1. Tool TV 1.06 – What could possibly go wrong?

Tool T&V1.06 is a risk management tool and it will help you to work through the issues raised by the risk calendar and also provides an opportunity for an open discussion by the team that will:

(a) nurture the trust between partners
(b) enable your team members to share their personal concerns/fears about the success of the project you are working on

The methodology the tool uses has a number of names such as “deconstruction”, “negative problem solving” and “wicked thinking”.
The methodology taps into the emotion of negativity we each possess. Using the feature in our personality that so
easily generates criticism, it tempts each of the team members to identify what could be made to go wrong (within the law) in your partnership project and allows for the development of strategies to overcome those barriers.

2. Tool 5 – Understanding my Organisation

Tool 5 poses a number of questions for team members to seek answers from their respective employing organisations and to share them with the wider group. Not only is it important to understand each other as professionals and individuals, for PCN working to really succeed, you must also make time to really understand each other’s organisations, their drivers and the constraints they face.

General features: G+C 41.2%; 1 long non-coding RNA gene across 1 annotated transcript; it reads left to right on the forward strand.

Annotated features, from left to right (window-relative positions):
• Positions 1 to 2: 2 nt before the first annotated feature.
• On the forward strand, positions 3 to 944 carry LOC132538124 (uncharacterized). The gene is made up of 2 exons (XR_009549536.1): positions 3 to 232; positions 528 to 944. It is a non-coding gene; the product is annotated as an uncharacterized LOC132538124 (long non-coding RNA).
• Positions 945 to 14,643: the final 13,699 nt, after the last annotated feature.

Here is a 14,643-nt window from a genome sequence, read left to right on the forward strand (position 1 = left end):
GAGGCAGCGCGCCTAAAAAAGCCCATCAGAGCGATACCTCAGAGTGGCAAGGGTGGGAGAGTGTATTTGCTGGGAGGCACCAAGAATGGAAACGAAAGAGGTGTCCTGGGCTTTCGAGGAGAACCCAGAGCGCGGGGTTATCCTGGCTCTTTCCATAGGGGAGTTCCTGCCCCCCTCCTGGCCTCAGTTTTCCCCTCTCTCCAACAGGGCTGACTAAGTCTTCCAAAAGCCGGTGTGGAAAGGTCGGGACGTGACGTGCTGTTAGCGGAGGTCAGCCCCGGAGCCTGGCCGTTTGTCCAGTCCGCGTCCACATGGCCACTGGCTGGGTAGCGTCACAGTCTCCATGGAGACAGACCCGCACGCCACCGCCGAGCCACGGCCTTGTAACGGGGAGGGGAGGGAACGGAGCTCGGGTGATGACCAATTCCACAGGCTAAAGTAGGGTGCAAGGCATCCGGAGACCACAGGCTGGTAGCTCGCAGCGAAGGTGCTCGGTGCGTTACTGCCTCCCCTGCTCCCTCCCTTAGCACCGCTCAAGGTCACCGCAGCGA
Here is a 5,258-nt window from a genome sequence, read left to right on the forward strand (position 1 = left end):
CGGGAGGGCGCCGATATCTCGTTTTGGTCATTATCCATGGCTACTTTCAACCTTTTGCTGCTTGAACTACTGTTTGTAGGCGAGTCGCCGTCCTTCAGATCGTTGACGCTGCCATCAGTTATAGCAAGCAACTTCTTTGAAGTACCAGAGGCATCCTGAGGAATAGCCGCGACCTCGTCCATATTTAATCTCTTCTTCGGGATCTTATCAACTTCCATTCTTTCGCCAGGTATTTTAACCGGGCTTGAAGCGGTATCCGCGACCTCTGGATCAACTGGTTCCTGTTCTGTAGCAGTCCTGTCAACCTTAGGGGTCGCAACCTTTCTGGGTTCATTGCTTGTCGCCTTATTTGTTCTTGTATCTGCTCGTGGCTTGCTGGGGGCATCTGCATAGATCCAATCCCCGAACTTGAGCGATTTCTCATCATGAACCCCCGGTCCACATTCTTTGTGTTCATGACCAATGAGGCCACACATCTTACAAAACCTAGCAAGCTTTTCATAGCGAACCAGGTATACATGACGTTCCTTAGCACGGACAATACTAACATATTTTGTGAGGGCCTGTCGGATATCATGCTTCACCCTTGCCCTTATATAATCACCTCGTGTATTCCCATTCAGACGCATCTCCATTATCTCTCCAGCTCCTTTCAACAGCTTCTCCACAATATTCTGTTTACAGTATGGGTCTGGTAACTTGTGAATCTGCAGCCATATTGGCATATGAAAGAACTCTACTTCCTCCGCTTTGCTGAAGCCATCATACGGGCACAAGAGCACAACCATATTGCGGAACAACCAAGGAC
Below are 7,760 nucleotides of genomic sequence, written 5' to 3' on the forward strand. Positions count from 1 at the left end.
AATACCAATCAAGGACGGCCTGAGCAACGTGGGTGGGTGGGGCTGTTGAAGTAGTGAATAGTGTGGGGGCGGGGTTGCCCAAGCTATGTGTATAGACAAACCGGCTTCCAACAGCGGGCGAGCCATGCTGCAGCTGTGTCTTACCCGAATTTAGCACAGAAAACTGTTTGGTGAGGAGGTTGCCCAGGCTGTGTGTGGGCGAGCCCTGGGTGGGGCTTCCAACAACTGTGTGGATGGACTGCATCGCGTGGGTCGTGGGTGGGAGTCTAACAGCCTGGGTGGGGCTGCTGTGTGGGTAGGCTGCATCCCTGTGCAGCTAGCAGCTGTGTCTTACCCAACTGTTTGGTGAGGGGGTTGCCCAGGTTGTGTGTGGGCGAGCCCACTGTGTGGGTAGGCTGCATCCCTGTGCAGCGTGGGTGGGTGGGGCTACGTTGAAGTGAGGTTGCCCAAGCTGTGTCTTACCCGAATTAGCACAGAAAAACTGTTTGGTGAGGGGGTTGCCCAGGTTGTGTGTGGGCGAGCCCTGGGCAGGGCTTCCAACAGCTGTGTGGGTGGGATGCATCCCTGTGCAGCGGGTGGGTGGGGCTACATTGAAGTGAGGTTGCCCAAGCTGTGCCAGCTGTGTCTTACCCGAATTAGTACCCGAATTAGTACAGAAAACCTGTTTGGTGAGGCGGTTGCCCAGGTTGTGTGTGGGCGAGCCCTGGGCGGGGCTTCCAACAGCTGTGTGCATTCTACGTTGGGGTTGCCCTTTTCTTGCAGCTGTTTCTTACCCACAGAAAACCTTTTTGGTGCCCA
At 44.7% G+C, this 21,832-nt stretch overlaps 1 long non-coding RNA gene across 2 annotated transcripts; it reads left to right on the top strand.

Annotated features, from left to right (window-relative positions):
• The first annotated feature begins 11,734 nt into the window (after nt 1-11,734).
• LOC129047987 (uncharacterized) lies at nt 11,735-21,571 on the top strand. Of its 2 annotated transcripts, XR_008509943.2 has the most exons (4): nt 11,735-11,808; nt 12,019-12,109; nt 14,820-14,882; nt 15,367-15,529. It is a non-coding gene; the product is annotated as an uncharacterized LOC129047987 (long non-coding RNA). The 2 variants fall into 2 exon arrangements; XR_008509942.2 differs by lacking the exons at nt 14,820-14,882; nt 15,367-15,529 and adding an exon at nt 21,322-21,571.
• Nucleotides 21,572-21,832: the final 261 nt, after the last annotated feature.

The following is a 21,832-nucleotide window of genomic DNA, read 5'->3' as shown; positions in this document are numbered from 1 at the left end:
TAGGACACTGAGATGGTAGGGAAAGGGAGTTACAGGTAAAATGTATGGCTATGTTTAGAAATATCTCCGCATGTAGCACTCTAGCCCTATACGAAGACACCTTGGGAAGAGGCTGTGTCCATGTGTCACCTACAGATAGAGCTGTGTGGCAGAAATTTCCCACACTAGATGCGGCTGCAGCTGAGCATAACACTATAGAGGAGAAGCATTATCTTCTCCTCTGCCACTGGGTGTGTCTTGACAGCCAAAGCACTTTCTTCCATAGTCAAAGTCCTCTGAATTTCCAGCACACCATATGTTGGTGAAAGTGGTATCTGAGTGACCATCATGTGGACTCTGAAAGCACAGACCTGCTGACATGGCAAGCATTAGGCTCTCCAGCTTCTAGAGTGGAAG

Without this combination of insights, PCNs member practices can find themselves ‘rubbing up against each other’ rather than ‘going with the grain’. Even low level friction can impede the cohesion of the partnership and affect its performance.

3. Tool TV 2.08 – Do your partners evidence a culture of collaboration

The academic evidence is that some organisations are better disposed to successful collaborative activity than others. This is called “collaborative advantage” in the field of inter-organisational relationships. The good news is that organisations can grow a positive culture of collaboration.

Tool T&V2.08 provides an evaluation framework of 15 key indicators relating to
partnership working. It will identify if there are areas of “collaborative weakness” within organisations, that can be strengthened to build collaborative advantage.

You can use the tool to assess both yours and your partners’ culture of collaboration.

4. Tool 4 -Understand Me – How can I contribute?

We each bring a lot more to the team than the core discipline and job role suggests. We have work and life experiences that when combined make us the people we are. To bring out the best in us, we must be willing to share our knowledge and experiences.

Likewise, to get the best out of our new colleagues, we must really listen, understand and appreciate the capabilities and know-how they too add to the team. If we fail to take time to understand one another, we will fill our gaps in our knowledge by drawing on our perceptions. And what we know of perceptions is that they can be wrong.

The tool enables you to identify the strengths in your team. It also enables you to identify the gaps in knowledge that may impact on the project you are doing together. More importantly, by using this tool, you build insights around each other and consequently, build trust.